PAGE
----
MinnPost file photo by James Nord
This one will attract a crowd. Stribber Ricardo Lopez writes, “A Minnetonka DFL senator broke with her party Thursday to take on some its most powerful allies with a measure that could end the long-standing practice of teacher tenure, which makes job seniority the prime consideration during layoffs. Eliminating so-called last-in, first-out protections has been a goal of Republicans, but opposed by many DFLers, who count the teachers’ union Education Minnesota among its staunchest allies and who say there is value in keeping experienced teachers in the system.”
How many more reports do we need on this subject? The Forum News Service’s Don Davis writes, “Many Minnesota public safety workers say they are not prepared to deal with an oil train or pipeline accident. They told the state Public Safety Department they are not adequately trained and some did not know what type of equipment they need to fight an oil fire, the department said in a report released Thursday. Public safety workers also lack knowledge about what railroad and pipeline company and other resources are available in case of an accident. ‘As a whole, first responders surveyed for this study rated their area’s preparedness for an oil transportation incident as below moderate (2.6 on a 1 to 5 scale),’ the report indicated. ‘None of the responders rated their area’s preparedness as excellent.’”
A report called “The State of Rural Minnesota” points out both distinctions and similarities between city folks and their country brethren. Don Davis (again) says, “North-central Minnesota’s population is poorer than most of the state, with lower income and more school students on government-subsidized free lunch than much of the state. A few other deep rural areas joined the north-central area on those marks. The state’s two biggest cities also had a high free-lunch rate, but median household income was far better than north-central Minnesota in demographics presented to a state House committee Thursday by Executive Director Brad Finstad of the Center for Rural Policy and Development. … In many ways, greater Minnesota is a contrast. The areas doing best generally are in a corridor from St. Cloud, through the Twin Cities to Rochester. That is where much of the population growth has occurred, but counties north of the Twin Cities and St. Cloud also are growing.”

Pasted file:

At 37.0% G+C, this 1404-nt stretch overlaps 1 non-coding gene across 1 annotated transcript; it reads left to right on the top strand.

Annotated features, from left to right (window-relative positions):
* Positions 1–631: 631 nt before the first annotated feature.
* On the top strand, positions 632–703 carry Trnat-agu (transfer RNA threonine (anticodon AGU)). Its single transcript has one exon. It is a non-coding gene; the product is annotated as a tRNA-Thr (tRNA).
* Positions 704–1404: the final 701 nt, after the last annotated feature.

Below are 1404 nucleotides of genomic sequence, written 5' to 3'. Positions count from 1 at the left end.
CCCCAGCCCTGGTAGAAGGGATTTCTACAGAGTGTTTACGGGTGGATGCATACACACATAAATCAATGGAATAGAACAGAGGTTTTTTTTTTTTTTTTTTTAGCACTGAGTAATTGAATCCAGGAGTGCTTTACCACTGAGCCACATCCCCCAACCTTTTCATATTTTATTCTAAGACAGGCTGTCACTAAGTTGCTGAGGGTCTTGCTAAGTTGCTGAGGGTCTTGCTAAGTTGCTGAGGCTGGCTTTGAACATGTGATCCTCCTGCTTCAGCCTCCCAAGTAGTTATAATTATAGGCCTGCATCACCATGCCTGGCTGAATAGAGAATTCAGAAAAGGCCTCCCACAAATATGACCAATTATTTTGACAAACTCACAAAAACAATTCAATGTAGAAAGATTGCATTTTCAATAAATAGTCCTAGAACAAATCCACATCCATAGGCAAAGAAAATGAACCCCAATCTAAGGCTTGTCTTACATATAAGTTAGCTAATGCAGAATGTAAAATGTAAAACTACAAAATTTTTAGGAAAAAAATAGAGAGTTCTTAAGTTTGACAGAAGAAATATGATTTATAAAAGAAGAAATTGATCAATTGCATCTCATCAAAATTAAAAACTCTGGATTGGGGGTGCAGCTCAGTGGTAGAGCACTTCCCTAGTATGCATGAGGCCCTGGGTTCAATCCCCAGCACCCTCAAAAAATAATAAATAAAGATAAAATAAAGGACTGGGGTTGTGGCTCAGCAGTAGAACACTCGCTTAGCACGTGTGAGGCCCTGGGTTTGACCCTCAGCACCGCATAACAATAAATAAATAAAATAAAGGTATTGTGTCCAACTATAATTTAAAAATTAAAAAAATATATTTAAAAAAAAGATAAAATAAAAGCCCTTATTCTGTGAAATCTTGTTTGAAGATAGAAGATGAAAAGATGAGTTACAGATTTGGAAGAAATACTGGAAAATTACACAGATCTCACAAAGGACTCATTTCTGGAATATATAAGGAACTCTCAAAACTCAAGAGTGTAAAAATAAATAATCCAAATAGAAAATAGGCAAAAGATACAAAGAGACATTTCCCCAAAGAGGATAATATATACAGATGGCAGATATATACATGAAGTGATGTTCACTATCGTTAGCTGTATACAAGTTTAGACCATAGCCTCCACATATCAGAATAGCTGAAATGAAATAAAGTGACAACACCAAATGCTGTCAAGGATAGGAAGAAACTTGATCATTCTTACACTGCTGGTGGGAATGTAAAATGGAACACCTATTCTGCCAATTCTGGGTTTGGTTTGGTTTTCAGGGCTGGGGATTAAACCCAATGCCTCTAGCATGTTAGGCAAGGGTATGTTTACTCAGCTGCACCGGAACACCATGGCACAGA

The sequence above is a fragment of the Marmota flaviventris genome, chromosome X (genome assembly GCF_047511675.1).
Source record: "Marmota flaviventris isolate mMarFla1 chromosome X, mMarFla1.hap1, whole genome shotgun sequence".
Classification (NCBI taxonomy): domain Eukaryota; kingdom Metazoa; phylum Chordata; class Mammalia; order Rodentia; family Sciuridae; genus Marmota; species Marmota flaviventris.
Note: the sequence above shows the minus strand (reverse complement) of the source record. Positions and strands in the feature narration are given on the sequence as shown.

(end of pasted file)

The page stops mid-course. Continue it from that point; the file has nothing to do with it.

Coincidentally related. The AP says, “A monthly survey of bankers suggests the economy will remain weak in rural parts of 10 Midwestern and Western states because of low grain and oil prices. The region’s overall economic index improved slightly to 50.9 in January from December’s neutral score of 50. The index ranges from 0 to 100. Any score above 50 suggests growth while a score below 50 suggests decline. Creighton University economist Ernie Goss says growth is being restrained in rural areas because of low corn and fuel prices. But bankers say ethanol plants haven’t slowed production much.”
So what do we make of this? Jennifer Brooks in the Strib says, “Just nine of Minnesota’s 87 counties have seen their economies recover to pre-recession levels, or better. But that puts Minnesota in a stronger recovery than almost anywhere else in the country. A new report by the National Association of Counties ranks Minnesota third in the nation in county-level economic recovery. All nine of the counties that have bounced back are in the outstate: Clay, Marshall, Pennington and Polk in the northwest; Pope, Stevens and Wilkin in west central Minnesota and Jackson and Murray in the southwest corner of the state.” It’s not a coincidence that the GOP Congress owes its strength to lagging economies in such areas.
No vote requires less bravery. Another AP story says, “The Minnesota House voted unanimously Thursday to approve about $20 million in extra tax credits and deductions that people could claim when filing forms this winter and spring. The vote comes less than 10 days into session, a quick turnaround made necessary by next week’s start of income tax filing season. The bill adapts Minnesota’s tax code to recent federal changes.”
Yet another outrageous assault on a fine American’s precious Second Amendment rights! Tom Olsen of the Duluth News Tribune reports, “When authorities seized three firearms from the International Falls home of Tommy Salyers III in September 2012, there was no concrete evidence that the convicted felon actually had physically possessed the weapons. Deputies found a key that fit the safe, but it would not turn the lock. And a woman who had moved out of the home days earlier claimed that she owned one of the guns, as well as the safe itself. … The Minnesota Supreme Court on Wednesday upheld the conviction. The guns were found inside Salyers’ bedroom, he lived alone, and no one else had access to the safe, Justice Alan Page wrote in the court’s opinion.” Wayne Lapierre’s red phone is melting down.
The AP story says, “A 51-year-old White Bear Lake housekeeper is accused of stealing a wallet and checkbook from a client to pay for more than $14,000 in plastic surgery procedures. Darla Jean Tyler is charged with four counts of felony check forgery. A criminal complaint alleges she stole a wallet, checkbook, $700 cash and bank statements belonging to an 83-year-old White Bear Lake man.
I want one that talks to visitors. Something like, “Get off my lawn!” Anna Polta of the Forum News Service tells us, “Down through the ages, the cemetery headstone has gone virtually unchanged — until now, with a venture by a pair of young business partners that uses QR code technology to unlock the life stories of the departed. Eternal Legacy LLC’s anodized aluminum plaques can easily be placed on a gravestone and a scan of the embedded QR code will take a person to an online tribute page personalized by family and friends with photos, stories, reminiscences and more.”